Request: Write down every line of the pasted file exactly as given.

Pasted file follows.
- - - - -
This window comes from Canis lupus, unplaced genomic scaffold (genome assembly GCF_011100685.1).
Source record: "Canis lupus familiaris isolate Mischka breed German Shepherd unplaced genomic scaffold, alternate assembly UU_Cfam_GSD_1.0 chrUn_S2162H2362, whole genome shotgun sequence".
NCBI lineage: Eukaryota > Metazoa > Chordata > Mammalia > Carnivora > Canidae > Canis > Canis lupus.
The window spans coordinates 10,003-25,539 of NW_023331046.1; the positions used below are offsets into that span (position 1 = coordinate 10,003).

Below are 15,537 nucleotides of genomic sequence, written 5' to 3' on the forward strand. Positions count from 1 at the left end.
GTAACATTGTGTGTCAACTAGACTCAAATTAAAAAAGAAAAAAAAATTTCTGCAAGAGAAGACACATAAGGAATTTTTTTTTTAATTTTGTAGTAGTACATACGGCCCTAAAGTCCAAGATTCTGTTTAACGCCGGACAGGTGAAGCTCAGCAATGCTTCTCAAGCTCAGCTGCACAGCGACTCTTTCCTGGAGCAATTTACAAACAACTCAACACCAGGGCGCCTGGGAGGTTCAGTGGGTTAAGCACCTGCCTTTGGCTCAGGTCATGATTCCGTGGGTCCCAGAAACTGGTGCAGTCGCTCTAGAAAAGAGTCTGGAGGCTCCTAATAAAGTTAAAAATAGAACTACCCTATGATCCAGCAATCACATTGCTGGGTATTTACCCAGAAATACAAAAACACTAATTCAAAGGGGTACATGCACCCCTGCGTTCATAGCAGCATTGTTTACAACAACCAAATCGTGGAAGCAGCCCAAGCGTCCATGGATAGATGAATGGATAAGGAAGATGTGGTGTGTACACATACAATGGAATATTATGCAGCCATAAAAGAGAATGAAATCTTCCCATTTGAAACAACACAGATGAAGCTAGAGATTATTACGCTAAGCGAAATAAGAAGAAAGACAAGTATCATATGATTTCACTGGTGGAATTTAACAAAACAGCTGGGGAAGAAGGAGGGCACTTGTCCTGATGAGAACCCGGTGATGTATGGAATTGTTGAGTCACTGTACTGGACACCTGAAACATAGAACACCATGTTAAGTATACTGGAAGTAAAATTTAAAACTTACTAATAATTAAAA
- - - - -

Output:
This window comes from Canis lupus, unplaced genomic scaffold (genome assembly GCF_011100685.1).
Source record: "Canis lupus familiaris isolate Mischka breed German Shepherd unplaced genomic scaffold, alternate assembly UU_Cfam_GSD_1.0 chrUn_S2162H2362, whole genome shotgun sequence".
NCBI lineage: Eukaryota > Metazoa > Chordata > Mammalia > Carnivora > Canidae > Canis > Canis lupus.
The window spans coordinates 10,003-25,539 of NW_023331046.1; the positions used below are offsets into that span (position 1 = coordinate 10,003).

Below are 15,537 nucleotides of genomic sequence, written 5' to 3' on the forward strand. Positions count from 1 at the left end.
GTAACATTGTGTGTCAACTAGACTCAAATTAAAAAAGAAAAAAAAATTTCTGCAAGAGAAGACACATAAGGAATTTTTTTTTTAATTTTGTAGTAGTACATACGGCCCTAAAGTCCAAGATTCTGTTTAACGCCGGACAGGTGAAGCTCAGCAATGCTTCTCAAGCTCAGCTGCACAGCGACTCTTTCCTGGAGCAATTTACAAACAACTCAACACCAGGGCGCCTGGGAGGTTCAGTGGGTTAAGCACCTGCCTTTGGCTCAGGTCATGATTCCGTGGGTCCCAGAAACTGGTGCAGTCGCTCTAGAAAAGAGTCTGGAGGCTCCTAATAAAGTTAAAAATAGAACTACCCTATGATCCAGCAATCACATTGCTGGGTATTTACCCAGAAATACAAAAACACTAATTCAAAGGGGTACATGCACCCCTGCGTTCATAGCAGCATTGTTTACAACAACCAAATCGTGGAAGCAGCCCAAGCGTCCATGGATAGATGAATGGATAAGGAAGATGTGGTGTGTACACATACAATGGAATATTATGCAGCCATAAAAGAGAATGAAATCTTCCCATTTGAAACAACACAGATGAAGCTAGAGATTATTACGCTAAGCGAAATAAGAAGAAAGACAAGTATCATATGATTTCACTGGTGGAATTTAACAAAACAGCTGGGGAAGAAGGAGGGCACTTGTCCTGATGAGAACCCGGTGATGTATGGAATTGTTGAGTCACTGTACTGGACACCTGAAACATAGAACACCATGTTAAGTATACTGGAAGTAAAATTTAAAACTTACTAATAATTAAAA